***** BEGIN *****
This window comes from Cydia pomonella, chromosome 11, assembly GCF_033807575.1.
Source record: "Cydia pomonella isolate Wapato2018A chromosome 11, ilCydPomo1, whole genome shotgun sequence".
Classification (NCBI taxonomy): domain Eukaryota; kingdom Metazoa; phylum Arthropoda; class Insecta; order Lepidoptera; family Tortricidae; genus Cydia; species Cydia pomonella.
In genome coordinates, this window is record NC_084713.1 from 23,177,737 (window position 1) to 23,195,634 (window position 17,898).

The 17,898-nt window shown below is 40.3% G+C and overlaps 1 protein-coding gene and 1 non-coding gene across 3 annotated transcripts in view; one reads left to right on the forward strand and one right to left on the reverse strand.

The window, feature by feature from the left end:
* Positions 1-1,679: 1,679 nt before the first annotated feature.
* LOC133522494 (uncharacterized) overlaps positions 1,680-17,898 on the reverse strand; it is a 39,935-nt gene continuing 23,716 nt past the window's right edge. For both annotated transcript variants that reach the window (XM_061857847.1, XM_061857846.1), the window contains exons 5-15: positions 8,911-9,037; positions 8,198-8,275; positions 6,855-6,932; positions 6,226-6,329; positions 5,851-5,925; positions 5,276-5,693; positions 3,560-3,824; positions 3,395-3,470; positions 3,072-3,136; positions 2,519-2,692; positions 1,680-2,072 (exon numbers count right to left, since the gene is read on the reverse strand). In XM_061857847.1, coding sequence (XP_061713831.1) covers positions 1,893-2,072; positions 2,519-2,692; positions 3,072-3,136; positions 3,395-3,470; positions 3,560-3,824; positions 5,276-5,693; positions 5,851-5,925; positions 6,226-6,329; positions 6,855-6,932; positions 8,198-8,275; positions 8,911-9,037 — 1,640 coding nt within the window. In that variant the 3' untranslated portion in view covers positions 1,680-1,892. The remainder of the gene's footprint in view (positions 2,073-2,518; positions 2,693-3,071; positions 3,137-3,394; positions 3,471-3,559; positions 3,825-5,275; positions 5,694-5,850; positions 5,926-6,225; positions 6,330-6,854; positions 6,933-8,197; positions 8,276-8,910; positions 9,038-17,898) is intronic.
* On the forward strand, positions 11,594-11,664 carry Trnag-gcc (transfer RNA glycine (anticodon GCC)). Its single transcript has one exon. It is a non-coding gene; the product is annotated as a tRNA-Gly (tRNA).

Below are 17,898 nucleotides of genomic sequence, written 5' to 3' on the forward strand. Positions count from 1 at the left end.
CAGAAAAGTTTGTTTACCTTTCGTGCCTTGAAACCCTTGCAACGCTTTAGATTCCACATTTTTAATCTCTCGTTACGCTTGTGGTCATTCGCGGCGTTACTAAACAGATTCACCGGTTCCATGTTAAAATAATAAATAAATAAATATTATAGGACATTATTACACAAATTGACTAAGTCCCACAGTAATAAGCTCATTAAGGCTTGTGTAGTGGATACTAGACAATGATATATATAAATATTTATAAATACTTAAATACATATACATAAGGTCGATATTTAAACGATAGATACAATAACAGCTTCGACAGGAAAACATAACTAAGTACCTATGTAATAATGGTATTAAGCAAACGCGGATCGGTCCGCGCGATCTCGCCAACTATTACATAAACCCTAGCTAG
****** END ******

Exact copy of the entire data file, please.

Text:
This window comes from Cydia pomonella, chromosome 11, assembly GCF_033807575.1.
Source record: "Cydia pomonella isolate Wapato2018A chromosome 11, ilCydPomo1, whole genome shotgun sequence".
Classification (NCBI taxonomy): domain Eukaryota; kingdom Metazoa; phylum Arthropoda; class Insecta; order Lepidoptera; family Tortricidae; genus Cydia; species Cydia pomonella.
In genome coordinates, this window is record NC_084713.1 from 23,177,737 (window position 1) to 23,195,634 (window position 17,898).

The 17,898-nt window shown below is 40.3% G+C and overlaps 1 protein-coding gene and 1 non-coding gene across 3 annotated transcripts in view; one reads left to right on the forward strand and one right to left on the reverse strand.

The window, feature by feature from the left end:
* Positions 1-1,679: 1,679 nt before the first annotated feature.
* LOC133522494 (uncharacterized) overlaps positions 1,680-17,898 on the reverse strand; it is a 39,935-nt gene continuing 23,716 nt past the window's right edge. For both annotated transcript variants that reach the window (XM_061857847.1, XM_061857846.1), the window contains exons 5-15: positions 8,911-9,037; positions 8,198-8,275; positions 6,855-6,932; positions 6,226-6,329; positions 5,851-5,925; positions 5,276-5,693; positions 3,560-3,824; positions 3,395-3,470; positions 3,072-3,136; positions 2,519-2,692; positions 1,680-2,072 (exon numbers count right to left, since the gene is read on the reverse strand). In XM_061857847.1, coding sequence (XP_061713831.1) covers positions 1,893-2,072; positions 2,519-2,692; positions 3,072-3,136; positions 3,395-3,470; positions 3,560-3,824; positions 5,276-5,693; positions 5,851-5,925; positions 6,226-6,329; positions 6,855-6,932; positions 8,198-8,275; positions 8,911-9,037 — 1,640 coding nt within the window. In that variant the 3' untranslated portion in view covers positions 1,680-1,892. The remainder of the gene's footprint in view (positions 2,073-2,518; positions 2,693-3,071; positions 3,137-3,394; positions 3,471-3,559; positions 3,825-5,275; positions 5,694-5,850; positions 5,926-6,225; positions 6,330-6,854; positions 6,933-8,197; positions 8,276-8,910; positions 9,038-17,898) is intronic.
* On the forward strand, positions 11,594-11,664 carry Trnag-gcc (transfer RNA glycine (anticodon GCC)). Its single transcript has one exon. It is a non-coding gene; the product is annotated as a tRNA-Gly (tRNA).

Below are 17,898 nucleotides of genomic sequence, written 5' to 3' on the forward strand. Positions count from 1 at the left end.
CAGAAAAGTTTGTTTACCTTTCGTGCCTTGAAACCCTTGCAACGCTTTAGATTCCACATTTTTAATCTCTCGTTACGCTTGTGGTCATTCGCGGCGTTACTAAACAGATTCACCGGTTCCATGTTAAAATAATAAATAAATAAATATTATAGGACATTATTACACAAATTGACTAAGTCCCACAGTAATAAGCTCATTAAGGCTTGTGTAGTGGATACTAGACAATGATATATATAAATATTTATAAATACTTAAATACATATACATAAGGTCGATATTTAAACGATAGATACAATAACAGCTTCGACAGGAAAACATAACTAAGTACCTATGTAATAATGGTATTAAGCAAACGCGGATCGGTCCGCGCGATCTCGCCAACTATTACATAAACCCTAGCTAG